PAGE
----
This post explains how to change the colours of a ComboBox in a WPF application by overriding the control’s default template in XAML using Visual Studio 2012 or 2013.
If you are developing a composite user interface that contains several parts that need to be synchronized with each other, you need to be able to communicate between these different parts of your application.
This can be done using ordinary .NET events or by keeping a direct reference to each subscriber from each publisher class and simply call a method on the subscriber class from the publisher class once you want to publish some information. However, using this approach will result in a tight coupling between publishers and subscribers that makes the application harder to maintain. It could potentially also lead to memory leaks if a publisher of an event lives longer than a subscriber and you forget to, or don’t know when to, unsubscribe from an event.
This post provides an example of how you could display and let the user edit many-to-many relational data from Entity Framwork in a dynamic and data-bound DataGrid control in WPF by programmatically adding a DataGridCheckBoxColumn to the grid for every entity object that represents a row in the “child” table of the relationship between the two tables:
The DataGrid control in WPF provides a flexible way to display, sort, group and filter tabular data. A common requirement is the ability to export this data to some physical file that can be imported into Microsoft Excel or some similar software for further processing.
This post provides an example of how you could create a .csv file out of a data-bound collection of objects of any type by using reflection and extending the functionality of the System.Windows.Controls.DataGrid control by implementing an extension method.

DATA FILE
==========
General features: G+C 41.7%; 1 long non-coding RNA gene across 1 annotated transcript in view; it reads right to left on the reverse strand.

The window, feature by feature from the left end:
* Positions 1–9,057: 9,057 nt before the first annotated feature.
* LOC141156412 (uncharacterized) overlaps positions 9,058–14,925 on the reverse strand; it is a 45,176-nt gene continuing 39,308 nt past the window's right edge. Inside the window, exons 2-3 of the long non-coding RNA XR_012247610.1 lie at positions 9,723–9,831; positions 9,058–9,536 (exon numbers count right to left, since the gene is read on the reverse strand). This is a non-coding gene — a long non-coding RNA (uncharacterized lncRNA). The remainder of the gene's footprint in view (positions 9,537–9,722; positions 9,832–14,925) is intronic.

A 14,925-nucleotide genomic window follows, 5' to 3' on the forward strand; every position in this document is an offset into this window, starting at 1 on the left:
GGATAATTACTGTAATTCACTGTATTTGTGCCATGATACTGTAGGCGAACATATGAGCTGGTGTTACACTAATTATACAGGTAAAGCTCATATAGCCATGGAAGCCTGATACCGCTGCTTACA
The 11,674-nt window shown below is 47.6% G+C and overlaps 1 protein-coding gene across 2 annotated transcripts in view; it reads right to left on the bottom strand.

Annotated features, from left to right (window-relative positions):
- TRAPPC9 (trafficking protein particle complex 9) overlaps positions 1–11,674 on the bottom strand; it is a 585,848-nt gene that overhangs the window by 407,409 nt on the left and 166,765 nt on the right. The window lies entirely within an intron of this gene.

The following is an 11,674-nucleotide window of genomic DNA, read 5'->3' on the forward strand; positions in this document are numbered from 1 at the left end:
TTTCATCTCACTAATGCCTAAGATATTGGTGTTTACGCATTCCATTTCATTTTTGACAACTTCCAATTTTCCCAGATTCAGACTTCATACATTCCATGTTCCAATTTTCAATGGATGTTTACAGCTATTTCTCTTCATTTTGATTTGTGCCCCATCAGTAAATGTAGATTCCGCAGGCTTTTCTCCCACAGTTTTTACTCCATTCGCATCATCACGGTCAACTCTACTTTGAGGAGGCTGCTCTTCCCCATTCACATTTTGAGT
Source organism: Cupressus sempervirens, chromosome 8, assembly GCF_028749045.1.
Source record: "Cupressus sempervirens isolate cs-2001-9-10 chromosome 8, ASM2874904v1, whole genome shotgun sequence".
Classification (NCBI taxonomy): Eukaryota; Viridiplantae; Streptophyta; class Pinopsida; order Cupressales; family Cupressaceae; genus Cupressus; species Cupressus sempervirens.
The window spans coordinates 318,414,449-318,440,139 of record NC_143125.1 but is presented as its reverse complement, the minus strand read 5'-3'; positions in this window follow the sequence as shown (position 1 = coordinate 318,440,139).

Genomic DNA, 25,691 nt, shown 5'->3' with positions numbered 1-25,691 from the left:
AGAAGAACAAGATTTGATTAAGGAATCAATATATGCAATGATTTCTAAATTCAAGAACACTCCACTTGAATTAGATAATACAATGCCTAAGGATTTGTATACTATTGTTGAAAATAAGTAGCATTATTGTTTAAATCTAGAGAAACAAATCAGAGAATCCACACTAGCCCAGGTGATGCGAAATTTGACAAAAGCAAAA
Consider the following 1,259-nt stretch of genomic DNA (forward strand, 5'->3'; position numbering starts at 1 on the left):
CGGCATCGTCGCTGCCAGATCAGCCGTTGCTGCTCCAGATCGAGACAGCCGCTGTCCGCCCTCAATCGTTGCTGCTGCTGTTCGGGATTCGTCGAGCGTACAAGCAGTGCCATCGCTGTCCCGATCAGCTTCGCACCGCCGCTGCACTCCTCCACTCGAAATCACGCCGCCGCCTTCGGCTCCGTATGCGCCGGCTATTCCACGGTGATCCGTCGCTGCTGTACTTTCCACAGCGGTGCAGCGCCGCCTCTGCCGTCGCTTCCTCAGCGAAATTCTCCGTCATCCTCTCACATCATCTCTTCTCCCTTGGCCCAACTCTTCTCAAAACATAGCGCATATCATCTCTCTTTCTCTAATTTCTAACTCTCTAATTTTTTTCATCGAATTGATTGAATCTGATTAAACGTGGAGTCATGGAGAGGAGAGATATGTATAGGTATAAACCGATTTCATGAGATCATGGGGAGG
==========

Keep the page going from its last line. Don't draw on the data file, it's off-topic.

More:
How to bind a three-state CheckBox to some other CheckBoxes in a data-bound ItemsControl in WPF using MVVMPosted: July 28, 2013
This post provides an example on how you can use a three-state Checkbox control to set the IsChecked property of several other related CheckBoxes in a data-bound ItemsControl, or any other control that derives from the ItemsControl such as the DataGrid, ListView or TreeView controls, in WPF using the MVVM (Model-View-ViewModel) pattern.
In a WPF application that uses the MVVM (Model-View-ViewModel) design pattern, the view model is the component that is responsible for handling the application’s presentation logic and state. This means that the view’s code-behind file should contain no code to handle events that are raised from any user interface (UI) element such as a Button or a ComboBox nor should it contain any domain specific logic.
Ideally, the code-behind of a view – typically a Window or a UserControl – contains only a constructor that calls the InitializeComponent method and perhaps some additional code to control or interact with the view layer that is difficult or inefficient to express in XAML, e.g. complex animations.
When a user is selecting an item from a cascading ComboBox, another ComboBox gets automatically populated with items based on the selection in the first one. This post is about how you can implement this behaviour in a WPF application using the MVVM (Model-View-ViewModel) pattern.
Continuing from my last post about how to display dialogs to the user in a MVVM WPF application using Prism without breaking the pattern, this one is about how you can extend the built-in functionality to implement a loading dialog to be shown to the user while running a background operation.
This post provides a code sample on how to implement your own custom authentication and authorization in a WPF application by implementing classes that derive from the IIdentity and IPrincipal interfaces and overriding the application thread’s default identity.